An open letter to the Lord God complaining about the abundance of sickness and suffering

Let me begin by thanking you for delight.
For I’ve sat in city parks listening to stories from mouths and eyes that know the earth, and at moments, the world went liquid.
I’ve stood with my stick at the edge of a brook to watch a dipper bow in constant worship of moving water.
And I’ve waited dumb at the door, to see the glory of a being, held up by the heels, cry delirious shrieks of arrival. 
So don’t think I’m all about bitching—
I will not refuse joy so as to prove the Devil his diligence.

But we both know why we’re meeting:
There’s been too many fires this year, too many reminders of ashes to ashes.
Too many rattling trees—trembling leaves wheezing in wind.
And here in early August, the birds, it seems, are breaking the news of leaving early and not returning.

Not enough rain: have you noticed all the grasshoppers this year?
Soon they’ll be eating green paint off the sides of houses.
Too much rain: will you send us frogs?

“Homicides are up in all the big cities,” reports the slashed CBC.

Look! There’s too many open-throated magpies in black ties and blazers raiding the nests of the poor.
Too many flies at the eyelids of bellied children.
Too many hooded children wearing weapons.
Too many videos of rolling heads, and mothers, on World Today, being asked how they feel.

“We are reaping our sins,” says the Evangelist on The Light, satisfied
with the spike in seminary enrolment and audio-book sales, where you can hear him
lauding the man John Wesley who preached an astonishing 40,000 sermons—
a game changer in the saving game.
But did no one stop to ask after Molly? Naturally she left him.

It’s not death I complain of, of course there’s death, impervious to curse and prayer.
Its the Fates’ I fear, wretched spinsters spinning their dread threads of determinism tight around our indifferent spindles.

Fourteen times, by my count, the psalmist cried, “…how long Lord?”
“How long will your wrath burn like fire?” “How long will you be angry?”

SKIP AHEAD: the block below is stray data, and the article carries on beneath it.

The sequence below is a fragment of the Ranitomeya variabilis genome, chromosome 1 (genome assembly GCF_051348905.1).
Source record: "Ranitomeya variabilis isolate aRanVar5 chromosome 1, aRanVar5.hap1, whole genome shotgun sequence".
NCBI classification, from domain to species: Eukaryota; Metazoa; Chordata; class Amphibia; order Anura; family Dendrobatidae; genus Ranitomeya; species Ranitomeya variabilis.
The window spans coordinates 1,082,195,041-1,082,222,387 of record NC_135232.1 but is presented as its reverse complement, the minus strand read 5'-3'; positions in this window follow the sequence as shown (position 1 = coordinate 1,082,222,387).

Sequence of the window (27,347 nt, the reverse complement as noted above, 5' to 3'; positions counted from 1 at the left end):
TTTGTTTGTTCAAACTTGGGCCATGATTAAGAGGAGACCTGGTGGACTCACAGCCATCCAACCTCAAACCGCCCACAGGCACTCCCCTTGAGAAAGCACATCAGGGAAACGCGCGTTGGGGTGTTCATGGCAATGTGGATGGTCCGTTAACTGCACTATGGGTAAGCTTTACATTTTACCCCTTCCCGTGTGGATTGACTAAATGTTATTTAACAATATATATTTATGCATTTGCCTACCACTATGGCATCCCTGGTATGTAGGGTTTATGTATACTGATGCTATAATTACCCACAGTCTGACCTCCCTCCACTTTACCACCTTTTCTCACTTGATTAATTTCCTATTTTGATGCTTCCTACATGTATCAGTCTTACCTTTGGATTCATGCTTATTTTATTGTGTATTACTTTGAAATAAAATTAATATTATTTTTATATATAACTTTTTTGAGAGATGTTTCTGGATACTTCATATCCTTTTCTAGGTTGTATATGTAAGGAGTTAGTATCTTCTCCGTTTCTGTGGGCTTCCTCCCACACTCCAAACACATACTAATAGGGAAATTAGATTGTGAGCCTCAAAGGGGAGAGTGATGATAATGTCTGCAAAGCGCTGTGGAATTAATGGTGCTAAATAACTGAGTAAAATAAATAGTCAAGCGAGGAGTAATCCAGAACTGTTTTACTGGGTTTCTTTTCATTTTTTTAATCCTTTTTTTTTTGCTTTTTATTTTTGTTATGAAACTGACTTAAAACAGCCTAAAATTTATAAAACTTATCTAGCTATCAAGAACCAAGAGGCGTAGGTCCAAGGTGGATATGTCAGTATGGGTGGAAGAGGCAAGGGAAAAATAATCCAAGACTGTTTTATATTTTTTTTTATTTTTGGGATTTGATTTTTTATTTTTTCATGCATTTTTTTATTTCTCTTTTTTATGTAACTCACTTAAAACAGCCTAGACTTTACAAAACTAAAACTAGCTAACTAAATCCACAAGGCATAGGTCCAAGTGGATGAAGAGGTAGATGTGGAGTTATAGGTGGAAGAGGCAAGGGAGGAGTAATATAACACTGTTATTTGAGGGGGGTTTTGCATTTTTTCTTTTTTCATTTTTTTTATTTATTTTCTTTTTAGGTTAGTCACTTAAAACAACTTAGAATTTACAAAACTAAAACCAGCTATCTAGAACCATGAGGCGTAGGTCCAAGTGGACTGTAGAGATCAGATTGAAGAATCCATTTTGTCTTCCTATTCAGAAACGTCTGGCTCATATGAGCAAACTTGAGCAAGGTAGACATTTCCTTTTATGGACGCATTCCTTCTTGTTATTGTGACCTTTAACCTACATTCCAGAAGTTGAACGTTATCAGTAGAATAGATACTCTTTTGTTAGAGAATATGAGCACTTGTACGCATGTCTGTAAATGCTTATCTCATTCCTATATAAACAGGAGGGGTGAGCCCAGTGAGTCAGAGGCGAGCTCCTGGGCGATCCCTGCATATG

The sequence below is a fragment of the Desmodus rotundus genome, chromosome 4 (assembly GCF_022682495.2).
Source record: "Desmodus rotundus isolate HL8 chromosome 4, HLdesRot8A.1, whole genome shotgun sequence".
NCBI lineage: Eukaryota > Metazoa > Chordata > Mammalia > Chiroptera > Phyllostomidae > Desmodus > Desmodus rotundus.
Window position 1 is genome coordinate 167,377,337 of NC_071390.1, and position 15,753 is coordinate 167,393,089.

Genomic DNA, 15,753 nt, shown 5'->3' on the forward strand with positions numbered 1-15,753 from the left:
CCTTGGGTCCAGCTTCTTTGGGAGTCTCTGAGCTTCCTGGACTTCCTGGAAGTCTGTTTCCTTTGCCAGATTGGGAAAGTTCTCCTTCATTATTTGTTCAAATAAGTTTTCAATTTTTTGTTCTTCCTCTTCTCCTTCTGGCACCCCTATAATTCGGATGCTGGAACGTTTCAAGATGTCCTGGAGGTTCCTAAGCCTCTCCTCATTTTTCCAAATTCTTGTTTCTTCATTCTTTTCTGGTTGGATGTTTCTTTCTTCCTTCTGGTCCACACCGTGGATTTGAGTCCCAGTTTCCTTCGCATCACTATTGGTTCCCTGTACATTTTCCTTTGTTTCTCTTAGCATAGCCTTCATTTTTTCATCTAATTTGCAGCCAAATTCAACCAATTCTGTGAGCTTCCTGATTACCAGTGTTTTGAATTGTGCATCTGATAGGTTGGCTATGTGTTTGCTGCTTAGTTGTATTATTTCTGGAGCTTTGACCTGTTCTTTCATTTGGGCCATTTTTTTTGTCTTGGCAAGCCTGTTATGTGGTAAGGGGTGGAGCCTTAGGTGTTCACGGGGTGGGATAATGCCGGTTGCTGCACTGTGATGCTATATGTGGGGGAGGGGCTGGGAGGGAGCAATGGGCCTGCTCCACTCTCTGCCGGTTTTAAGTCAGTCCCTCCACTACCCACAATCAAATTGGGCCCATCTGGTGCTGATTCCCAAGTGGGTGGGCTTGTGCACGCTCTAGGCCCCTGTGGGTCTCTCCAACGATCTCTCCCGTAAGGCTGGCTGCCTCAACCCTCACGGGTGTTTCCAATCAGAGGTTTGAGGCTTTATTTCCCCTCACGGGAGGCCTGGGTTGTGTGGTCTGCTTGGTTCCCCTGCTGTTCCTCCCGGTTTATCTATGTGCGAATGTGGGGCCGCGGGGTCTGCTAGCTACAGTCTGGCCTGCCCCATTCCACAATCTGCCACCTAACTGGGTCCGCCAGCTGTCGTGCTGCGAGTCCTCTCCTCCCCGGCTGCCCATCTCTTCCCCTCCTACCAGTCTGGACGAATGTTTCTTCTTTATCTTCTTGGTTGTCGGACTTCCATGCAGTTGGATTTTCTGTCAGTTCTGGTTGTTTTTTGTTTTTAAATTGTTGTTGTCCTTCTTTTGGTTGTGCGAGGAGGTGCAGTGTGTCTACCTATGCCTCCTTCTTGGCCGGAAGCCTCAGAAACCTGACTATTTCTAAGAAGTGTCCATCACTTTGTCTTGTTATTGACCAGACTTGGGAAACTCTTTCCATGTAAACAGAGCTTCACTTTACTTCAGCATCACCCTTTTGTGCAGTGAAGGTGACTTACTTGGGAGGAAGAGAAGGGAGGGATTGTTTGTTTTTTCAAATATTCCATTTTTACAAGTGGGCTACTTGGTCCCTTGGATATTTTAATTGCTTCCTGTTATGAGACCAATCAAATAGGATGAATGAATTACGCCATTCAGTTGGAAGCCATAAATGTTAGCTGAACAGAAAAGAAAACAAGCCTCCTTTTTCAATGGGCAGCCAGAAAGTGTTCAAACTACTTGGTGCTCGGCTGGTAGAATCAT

Your answers…spears of silence.

If you rage, do you weep as well?
I’m a father too and know the extremes.
See how my scion bends—their suffering a long shuttering, shuddering pain.  
But I see no power flying out from cloak and touched hem to staunch that issue of agony.

Yes, my faith has failed until my faith, now, is in failure.
And yet I’m here, fingers on these beads, head pressed to the dark wood,
poking at the absence: my God my, God, how long, how long?

And still the saskatoons ripen and the clouds gather and hang like grapes
at open mouths, awaiting mercy, awaiting love, awaiting…


  1. You capture the suffering of the universe as only those who’ve seen it up close can do, those who have suffered themselves. Thanks for writing so honestly and beautifully, and reminding the rest of us that we too can strive to bear the silence with grace.

  2. You have captured the dilemma of human awareness of delight/pain personally and “out there” with the poetry of your prose. With you I’m waiting…

  3. Stephen,
    I’ve had this open on a tab in firefox for days now, and just had a moment to read it. I read it aloud, and will always do so with your prose from now on, because to vibrate your words on my vocal chords caused an unexpected resonance (on the other hand, of course it did), and as I spoke the words “my God my, God, how long, how long?”, tears came into my eyes. Thank you for this, as always. Thank you for taking the time and care.
    Love, Dana

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